John Oliver on the Zimmerman trial

by kucheka on July 17, 2013

“Because – let’s be clear here – according to current Florida law, you can get a gun, follow an unarmed minor, call the police, have them explicitly tell you to stop following him, then choose to ignore that, keep following the minor, get into a confrontation with him and if at any point during that process you get scared, you can shoot the minor to death and the state of Florida will say, ‘Well, look, you did what you could.’”


Hypocrisy and redemption

by kucheka on July 6, 2013

From Krugman’s July 4th column. Good point.

Of course, our democratic ideal has always been accompanied by enormous hypocrisy, starting with the many founding fathers who espoused the rights of man, then went back to enjoying the fruits of slave labor. Today’s America is a place where everyone claims to support equality of opportunity, yet we are, objectively, the most class-ridden nation in the Western world — the country where children of the wealthy are most likely to inherit their parents’ status. It’s also a place where everyone celebrates the right to vote, yet many politicians work hard to disenfranchise the poor and nonwhite.

But that very hypocrisy is, in a way, a good sign. The wealthy may defend their privileges, but given the temper of America, they have to pretend that they’re doing no such thing. The block-the-vote people know what they’re doing, but they also know that they mustn’t say it in so many words. In effect, both groups know that the nation will view them as un-American unless they pay at least lip service to democratic ideals — and in that fact lies the hope of redemption.

“Hypocrisie est un hommage que la vice rend à la vertu.”

– François de La Rochefoucauld


The Weight

by kucheka on July 6, 2013


Krugman’s Crib Sheet

by kucheka on July 6, 2013


I suddenly realized the remarkable extent to which the methodology of economics creates blind spots. We just don’t see what we can’t formalize. And the biggest blind spot of all has involved increasing returns. So there, right at hand, was my mission: to look at things from a slightly different angle, and in so doing to reveal the obvious, things that had been right under our noses all the time…

…Eventually I realized that one way to deal with a difficult problem is to change the question — in particular by shifting levels. A detailed analysis may be extremely nasty, yet an aggregative or systemic description that is far easier may tell you all you need to know.

…What I began to realize was that in economics we are always making silly assumptions; it’s just that some of them have been made so often that they come to seem natural. And so one should not reject a model as silly until one sees where its assumptions lead.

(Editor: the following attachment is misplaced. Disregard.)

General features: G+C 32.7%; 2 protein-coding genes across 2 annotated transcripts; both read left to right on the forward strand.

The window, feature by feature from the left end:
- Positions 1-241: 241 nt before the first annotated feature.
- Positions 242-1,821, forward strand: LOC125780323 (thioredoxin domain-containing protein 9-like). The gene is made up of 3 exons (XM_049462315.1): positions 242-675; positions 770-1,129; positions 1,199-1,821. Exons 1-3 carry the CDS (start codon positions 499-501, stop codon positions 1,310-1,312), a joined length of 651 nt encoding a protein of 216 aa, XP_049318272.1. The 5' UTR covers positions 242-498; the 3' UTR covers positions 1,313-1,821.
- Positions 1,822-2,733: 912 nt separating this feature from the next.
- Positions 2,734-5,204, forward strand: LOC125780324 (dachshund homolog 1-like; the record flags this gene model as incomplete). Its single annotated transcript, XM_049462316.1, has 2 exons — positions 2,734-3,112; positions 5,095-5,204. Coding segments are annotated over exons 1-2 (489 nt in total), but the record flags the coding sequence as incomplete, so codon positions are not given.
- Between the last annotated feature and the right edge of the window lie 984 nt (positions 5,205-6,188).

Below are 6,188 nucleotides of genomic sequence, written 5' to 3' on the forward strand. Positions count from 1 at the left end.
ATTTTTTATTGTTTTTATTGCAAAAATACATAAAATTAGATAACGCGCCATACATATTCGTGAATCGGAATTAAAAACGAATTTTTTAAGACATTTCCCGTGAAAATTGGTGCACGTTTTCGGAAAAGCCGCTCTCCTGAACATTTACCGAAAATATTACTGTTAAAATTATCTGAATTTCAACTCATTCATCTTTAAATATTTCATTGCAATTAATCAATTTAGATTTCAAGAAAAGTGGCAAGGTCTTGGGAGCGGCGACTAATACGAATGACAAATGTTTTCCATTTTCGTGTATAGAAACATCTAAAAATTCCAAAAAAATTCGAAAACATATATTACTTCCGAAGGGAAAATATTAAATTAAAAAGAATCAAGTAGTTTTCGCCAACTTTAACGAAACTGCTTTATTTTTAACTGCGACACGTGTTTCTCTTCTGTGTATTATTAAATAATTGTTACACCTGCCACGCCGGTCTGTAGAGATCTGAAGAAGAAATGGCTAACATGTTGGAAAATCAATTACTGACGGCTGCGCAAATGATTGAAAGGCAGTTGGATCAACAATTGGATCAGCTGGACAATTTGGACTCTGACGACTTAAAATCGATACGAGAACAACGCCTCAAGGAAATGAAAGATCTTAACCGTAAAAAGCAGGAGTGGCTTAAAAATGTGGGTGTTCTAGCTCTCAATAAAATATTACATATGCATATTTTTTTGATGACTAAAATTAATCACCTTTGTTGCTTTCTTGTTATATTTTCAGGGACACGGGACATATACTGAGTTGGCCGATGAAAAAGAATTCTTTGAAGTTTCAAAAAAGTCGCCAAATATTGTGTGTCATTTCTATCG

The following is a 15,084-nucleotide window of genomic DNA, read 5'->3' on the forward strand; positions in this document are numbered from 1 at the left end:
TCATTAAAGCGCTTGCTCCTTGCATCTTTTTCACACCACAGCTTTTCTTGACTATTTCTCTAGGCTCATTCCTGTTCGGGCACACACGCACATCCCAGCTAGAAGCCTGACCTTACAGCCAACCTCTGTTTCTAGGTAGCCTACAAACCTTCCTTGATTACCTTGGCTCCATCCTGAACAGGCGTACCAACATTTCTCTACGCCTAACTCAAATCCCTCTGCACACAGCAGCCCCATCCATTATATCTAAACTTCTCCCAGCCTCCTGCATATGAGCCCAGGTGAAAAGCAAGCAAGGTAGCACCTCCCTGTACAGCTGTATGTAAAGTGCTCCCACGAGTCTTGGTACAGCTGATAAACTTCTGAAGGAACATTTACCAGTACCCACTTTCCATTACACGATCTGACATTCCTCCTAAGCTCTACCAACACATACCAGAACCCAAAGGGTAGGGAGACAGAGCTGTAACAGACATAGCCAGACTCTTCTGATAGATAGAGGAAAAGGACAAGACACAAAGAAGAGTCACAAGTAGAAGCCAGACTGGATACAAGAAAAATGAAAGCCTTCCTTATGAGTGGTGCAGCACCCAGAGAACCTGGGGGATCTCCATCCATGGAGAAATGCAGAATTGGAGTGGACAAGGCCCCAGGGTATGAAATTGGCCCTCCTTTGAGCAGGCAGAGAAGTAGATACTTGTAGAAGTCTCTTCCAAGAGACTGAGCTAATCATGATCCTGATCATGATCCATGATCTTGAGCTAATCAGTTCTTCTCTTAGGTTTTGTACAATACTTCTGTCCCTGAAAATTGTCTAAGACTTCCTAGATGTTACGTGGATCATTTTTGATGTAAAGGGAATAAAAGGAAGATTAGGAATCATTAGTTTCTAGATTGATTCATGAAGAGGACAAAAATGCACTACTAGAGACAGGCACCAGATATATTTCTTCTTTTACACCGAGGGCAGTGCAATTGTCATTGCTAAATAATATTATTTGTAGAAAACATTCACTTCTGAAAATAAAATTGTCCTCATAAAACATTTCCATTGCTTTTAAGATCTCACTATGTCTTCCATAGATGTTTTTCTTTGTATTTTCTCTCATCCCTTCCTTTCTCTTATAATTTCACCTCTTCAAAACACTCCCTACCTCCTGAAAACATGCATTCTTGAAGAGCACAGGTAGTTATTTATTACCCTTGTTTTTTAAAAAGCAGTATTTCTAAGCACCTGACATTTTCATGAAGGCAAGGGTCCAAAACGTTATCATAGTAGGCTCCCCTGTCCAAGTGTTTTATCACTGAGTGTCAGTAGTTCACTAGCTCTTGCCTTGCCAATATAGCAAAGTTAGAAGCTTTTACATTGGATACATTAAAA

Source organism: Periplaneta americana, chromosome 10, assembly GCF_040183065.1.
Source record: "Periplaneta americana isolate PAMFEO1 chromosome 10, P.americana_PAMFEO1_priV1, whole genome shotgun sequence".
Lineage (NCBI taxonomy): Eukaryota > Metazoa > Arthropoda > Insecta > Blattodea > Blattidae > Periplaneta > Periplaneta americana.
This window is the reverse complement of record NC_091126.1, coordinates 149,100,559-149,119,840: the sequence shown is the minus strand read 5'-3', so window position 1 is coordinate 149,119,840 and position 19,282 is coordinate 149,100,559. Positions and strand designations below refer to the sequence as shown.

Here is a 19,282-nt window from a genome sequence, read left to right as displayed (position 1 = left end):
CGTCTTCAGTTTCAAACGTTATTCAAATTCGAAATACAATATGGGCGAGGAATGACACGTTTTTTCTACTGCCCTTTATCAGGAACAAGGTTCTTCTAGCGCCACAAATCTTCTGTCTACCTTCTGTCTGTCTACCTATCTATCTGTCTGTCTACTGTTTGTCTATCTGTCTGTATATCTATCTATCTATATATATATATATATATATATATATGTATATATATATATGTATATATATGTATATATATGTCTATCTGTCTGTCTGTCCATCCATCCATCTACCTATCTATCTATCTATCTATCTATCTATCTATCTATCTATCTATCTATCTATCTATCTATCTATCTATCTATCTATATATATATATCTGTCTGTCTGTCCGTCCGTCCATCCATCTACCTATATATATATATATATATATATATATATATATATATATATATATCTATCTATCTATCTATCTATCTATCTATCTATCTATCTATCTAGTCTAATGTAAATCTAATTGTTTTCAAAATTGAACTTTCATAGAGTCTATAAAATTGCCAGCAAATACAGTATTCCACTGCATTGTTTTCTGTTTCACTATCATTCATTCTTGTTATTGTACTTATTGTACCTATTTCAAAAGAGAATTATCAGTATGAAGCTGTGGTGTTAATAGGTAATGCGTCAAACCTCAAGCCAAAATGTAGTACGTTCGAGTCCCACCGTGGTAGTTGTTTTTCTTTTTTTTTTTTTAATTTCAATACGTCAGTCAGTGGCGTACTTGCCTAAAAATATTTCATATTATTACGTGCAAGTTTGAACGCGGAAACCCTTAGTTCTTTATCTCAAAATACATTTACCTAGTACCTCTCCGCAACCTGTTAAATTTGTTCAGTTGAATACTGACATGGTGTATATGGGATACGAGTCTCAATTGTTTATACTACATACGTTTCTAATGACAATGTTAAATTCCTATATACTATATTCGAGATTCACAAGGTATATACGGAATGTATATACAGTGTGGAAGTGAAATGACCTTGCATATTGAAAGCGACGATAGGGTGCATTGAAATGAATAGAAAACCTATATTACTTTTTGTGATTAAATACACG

…Doing geography is hard work; it requires a lot of hard thinking to make the models look trivial, and I am increasingly finding that I need the computer as an aid not just to data analysis but even to theorizing. Yet it is immensely rewarding. For me, the biggest thrill in theory is the moment when your model tells you something that should have been obvious all along, something that you can immediately relate to what you know about the world, and yet which you didn’t really appreciate. Geography still has that thrill.

In the course of describing my formative moment in 1978, I have already implicitly given my four basic rules for research:

1. Listen to the Gentiles

2. Question the question

3. Dare to be silly

4. Simplify, simplify [click to continue…]


Happy People

by kucheka on July 4, 2013

Mad axe skillz.



by kucheka on July 3, 2013

Good thing to have on hand, I guess…


Bidder 70

by kucheka on July 2, 2013

No idea if the film is any good, but I’ve always appreciated DeChristopher’s humility.


Obama grows hawk wings

by kucheka on June 27, 2013


As long as I live I’ll hear the birds and the winds and the waterfalls sing. I’ll interpret the rocks and learn the language of flood and storm and avalanche. I’ll make the acquaintance of the wild gardens and the glaciers and get as near to the heart of this world as I could. And so I did. I sauntered about from rock to rock, from grove to grove, from stream to stream, and whenever I met a new plant I would sit down beside it for a minute or a day, to make its acquaintance, hear what it had to tell. I asked the boulders where they had been and whither they were going, and when night found me, there I camped. I took no more heed to save time or to make haste than did the trees or the stars. This is true freedom, a good, practical sort of immortality.

– John Muir, 1911


San Francisco, Muir, and Hetch Hetchy

by kucheka on June 24, 2013


Nothing dollarable is safe, however guarded…

The few promoters of the present scheme are not unknown around the boundaries of the Park, for some of them have been trying to break through for years. However able they may be as capitalists, engineers, lawyers, or even philanthropists, none of the statements they have made descriptive of Hetch-Hetchy dammed or undammed is true. but they all show forth the proud sort of confidence that comes of a good, sound, substantial, irrefragable ignorance.

– John Muir, 1908